If you’re an equine owner, you know how important routine grooming is. Yet, grooming is more than just bathing and brushing. An essential part to grooming is cleaning your horse’s hooves. Lack of maintenance and hygiene will affect its ability to run, jump, work and just lead an overall healthy life. However, many things can impact equine hoof health such as weather, environment, heredity, etc. Thankfully, cleaning is the best way to help keep your horse healthy and happy. Here is what you need to know about cleaning your horse’s hooves:
All about the hooves
Horse’s hooves are concave in shape. The two clefts beside the frog easily pick up debris, dirt and other things that can injure your horse. Most people realize too late that something has punctured their horse’s hoof. If these objects are left in there for too long, bruising and even infection can occur down the road. In addition, manure and soil left in the hoof create a damp environment, which is prone to thrush. To ensure that your horse’s hooves are in the best shape possible, you should clean them daily. You’ll be preventing material from rotting the hoof or causing lameness.
“Hoof cleaning is a necessary part of caring for your horse.”
Cleaning your horse’s hoof
Even equine owners with years of experience know that grooming and cleaning a horse should be done carefully. You’re going to need a hoof pick to best complete this process. Here is how to clean your horse’s hoof:
- Start by facing your horse’s tail.
- Run your hand down the leg, and grasp the tuft of the hair at your horse’s ankle.
- Most horses take this as a cue to lift their leg. However, if your horse does not, apply gentle pressure with your thumb and forefinger to either side of the ankle to encourage it to lift its foot.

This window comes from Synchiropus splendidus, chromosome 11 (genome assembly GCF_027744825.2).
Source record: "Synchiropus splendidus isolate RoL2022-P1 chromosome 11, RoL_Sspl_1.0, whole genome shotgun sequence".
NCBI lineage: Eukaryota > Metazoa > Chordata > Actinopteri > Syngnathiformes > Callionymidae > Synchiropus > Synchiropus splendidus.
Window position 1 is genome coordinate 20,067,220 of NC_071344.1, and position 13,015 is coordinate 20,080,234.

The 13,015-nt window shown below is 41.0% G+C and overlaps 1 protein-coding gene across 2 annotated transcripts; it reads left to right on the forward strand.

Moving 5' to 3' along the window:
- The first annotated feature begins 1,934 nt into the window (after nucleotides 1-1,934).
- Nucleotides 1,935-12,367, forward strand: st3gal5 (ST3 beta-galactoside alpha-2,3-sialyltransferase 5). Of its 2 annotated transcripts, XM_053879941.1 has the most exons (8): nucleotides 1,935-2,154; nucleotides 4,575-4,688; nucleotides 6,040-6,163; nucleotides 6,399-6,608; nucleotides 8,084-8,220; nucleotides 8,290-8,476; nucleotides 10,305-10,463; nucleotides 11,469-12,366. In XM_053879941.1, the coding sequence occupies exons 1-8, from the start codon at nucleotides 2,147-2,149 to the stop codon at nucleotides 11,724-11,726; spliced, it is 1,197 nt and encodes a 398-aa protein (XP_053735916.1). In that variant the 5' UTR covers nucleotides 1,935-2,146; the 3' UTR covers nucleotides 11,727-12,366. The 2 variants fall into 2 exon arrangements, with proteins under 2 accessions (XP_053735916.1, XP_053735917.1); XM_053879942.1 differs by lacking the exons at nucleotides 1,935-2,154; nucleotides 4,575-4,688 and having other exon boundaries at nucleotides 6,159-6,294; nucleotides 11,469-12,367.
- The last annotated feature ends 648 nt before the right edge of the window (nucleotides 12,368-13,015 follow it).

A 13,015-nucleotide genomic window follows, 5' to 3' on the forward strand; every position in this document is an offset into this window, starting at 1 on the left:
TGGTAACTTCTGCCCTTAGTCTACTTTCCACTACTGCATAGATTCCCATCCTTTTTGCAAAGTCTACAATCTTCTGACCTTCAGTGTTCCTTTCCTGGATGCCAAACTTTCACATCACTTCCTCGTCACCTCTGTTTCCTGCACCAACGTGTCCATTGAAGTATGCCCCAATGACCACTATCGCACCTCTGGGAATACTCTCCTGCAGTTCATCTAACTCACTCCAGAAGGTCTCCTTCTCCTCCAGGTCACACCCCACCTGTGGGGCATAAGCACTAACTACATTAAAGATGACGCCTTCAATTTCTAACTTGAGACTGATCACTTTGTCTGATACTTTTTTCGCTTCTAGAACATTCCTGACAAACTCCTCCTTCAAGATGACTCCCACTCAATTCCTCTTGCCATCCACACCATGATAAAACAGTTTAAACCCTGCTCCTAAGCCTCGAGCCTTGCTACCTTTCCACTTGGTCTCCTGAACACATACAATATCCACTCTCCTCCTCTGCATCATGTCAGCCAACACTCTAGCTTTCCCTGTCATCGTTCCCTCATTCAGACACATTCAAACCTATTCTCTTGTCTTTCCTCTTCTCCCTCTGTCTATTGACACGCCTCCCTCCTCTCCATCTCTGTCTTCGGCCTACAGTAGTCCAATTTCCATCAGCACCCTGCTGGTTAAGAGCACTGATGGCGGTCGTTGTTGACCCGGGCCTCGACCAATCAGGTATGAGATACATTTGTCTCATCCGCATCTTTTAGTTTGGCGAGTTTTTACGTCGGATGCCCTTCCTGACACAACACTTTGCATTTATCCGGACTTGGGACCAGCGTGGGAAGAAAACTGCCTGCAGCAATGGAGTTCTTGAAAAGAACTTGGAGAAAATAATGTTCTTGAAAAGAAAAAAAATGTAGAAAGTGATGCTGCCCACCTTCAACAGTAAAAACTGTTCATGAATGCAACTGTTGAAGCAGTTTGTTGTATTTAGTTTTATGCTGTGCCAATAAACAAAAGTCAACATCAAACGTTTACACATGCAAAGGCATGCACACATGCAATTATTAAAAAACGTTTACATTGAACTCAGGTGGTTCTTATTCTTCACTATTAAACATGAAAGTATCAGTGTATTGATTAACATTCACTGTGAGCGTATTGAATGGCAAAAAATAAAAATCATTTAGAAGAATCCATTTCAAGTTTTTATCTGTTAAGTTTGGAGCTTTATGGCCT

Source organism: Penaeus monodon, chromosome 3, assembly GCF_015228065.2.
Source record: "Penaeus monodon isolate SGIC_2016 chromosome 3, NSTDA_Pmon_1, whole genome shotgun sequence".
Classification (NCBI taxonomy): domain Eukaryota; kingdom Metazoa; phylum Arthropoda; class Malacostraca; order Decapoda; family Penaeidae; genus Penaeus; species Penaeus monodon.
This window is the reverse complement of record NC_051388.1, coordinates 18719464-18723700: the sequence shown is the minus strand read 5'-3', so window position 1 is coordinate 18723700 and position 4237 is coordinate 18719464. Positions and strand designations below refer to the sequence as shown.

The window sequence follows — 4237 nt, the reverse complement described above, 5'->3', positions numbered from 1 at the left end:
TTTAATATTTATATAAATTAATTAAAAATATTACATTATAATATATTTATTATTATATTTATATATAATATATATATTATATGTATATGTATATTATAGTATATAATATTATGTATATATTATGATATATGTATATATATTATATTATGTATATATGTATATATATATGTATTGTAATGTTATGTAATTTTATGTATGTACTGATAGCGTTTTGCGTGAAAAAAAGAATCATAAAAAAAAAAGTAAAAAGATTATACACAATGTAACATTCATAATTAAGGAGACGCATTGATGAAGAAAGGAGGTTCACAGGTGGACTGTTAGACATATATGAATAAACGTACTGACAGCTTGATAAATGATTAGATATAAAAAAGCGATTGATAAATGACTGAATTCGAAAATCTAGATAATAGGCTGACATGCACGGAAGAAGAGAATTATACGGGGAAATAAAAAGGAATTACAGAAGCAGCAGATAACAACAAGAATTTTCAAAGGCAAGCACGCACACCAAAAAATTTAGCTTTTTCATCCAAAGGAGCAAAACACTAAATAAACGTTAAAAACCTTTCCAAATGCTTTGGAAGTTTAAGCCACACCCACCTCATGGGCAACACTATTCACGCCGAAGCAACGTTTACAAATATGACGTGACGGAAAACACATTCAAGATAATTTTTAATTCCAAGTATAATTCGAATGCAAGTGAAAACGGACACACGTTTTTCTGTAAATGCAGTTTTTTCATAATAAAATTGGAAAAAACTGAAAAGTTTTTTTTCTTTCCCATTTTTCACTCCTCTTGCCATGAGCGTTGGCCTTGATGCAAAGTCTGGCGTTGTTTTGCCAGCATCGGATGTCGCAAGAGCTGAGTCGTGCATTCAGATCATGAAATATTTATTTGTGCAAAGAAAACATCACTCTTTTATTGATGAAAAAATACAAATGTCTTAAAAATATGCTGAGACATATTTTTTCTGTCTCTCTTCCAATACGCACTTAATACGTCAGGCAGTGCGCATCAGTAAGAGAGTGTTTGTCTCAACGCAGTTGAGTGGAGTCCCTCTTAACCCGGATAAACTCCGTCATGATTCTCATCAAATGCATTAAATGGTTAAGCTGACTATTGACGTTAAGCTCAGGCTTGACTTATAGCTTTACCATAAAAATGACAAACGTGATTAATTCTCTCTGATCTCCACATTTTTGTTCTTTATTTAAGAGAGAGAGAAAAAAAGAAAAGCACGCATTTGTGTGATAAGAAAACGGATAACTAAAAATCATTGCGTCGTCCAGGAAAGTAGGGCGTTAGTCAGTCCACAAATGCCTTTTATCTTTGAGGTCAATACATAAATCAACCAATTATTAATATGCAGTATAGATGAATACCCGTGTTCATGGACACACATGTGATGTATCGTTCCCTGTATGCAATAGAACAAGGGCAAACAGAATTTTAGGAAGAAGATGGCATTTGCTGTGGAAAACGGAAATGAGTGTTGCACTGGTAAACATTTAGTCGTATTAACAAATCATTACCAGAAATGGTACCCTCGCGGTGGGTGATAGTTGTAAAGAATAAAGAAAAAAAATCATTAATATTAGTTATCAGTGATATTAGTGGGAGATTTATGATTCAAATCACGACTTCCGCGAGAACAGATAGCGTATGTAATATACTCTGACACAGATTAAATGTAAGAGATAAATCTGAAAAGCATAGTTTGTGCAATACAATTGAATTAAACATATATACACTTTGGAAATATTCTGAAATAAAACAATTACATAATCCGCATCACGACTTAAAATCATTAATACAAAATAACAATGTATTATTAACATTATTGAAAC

- You can use a rope to hold the lifted ankle in place or simply can use your hands.
- Start at the heel of the hoof and dig, pick and scrape debris out.
- Continue along the inside of hoof wall and shoe line until all remaining dirt, rocks and debris are gone.
- Be sure to check the condition of the frog. It should be firm without any discharge.
- While you’re down there, check out your horse’s toes to make sure there are no loose or missing nails.
- Once you are done, gently place your horse’s foot onto the ground. Abruptly doing so could potentially scare your horse.
- Move onto the next leg and hoof, and repeat this process.
- Be sure to scrape diligently. This will not cause harm to the horse.
- Stand close to the horse. This will lessen your chances of getting kicked.
- Do not rush this process. Abrupt movements could potentially scare your horse.
Hoof cleaning is a necessary part of caring for your horse. A clean environment, healthy diet and enough rest support an overall healthy hoof. Feed supplement products like Feet First, Coat 2nd promote healthy hoof growth rates, and hoof packings like Easy Pack also promote healthy frog and sole tissue.Tags: feet first coat second, hooves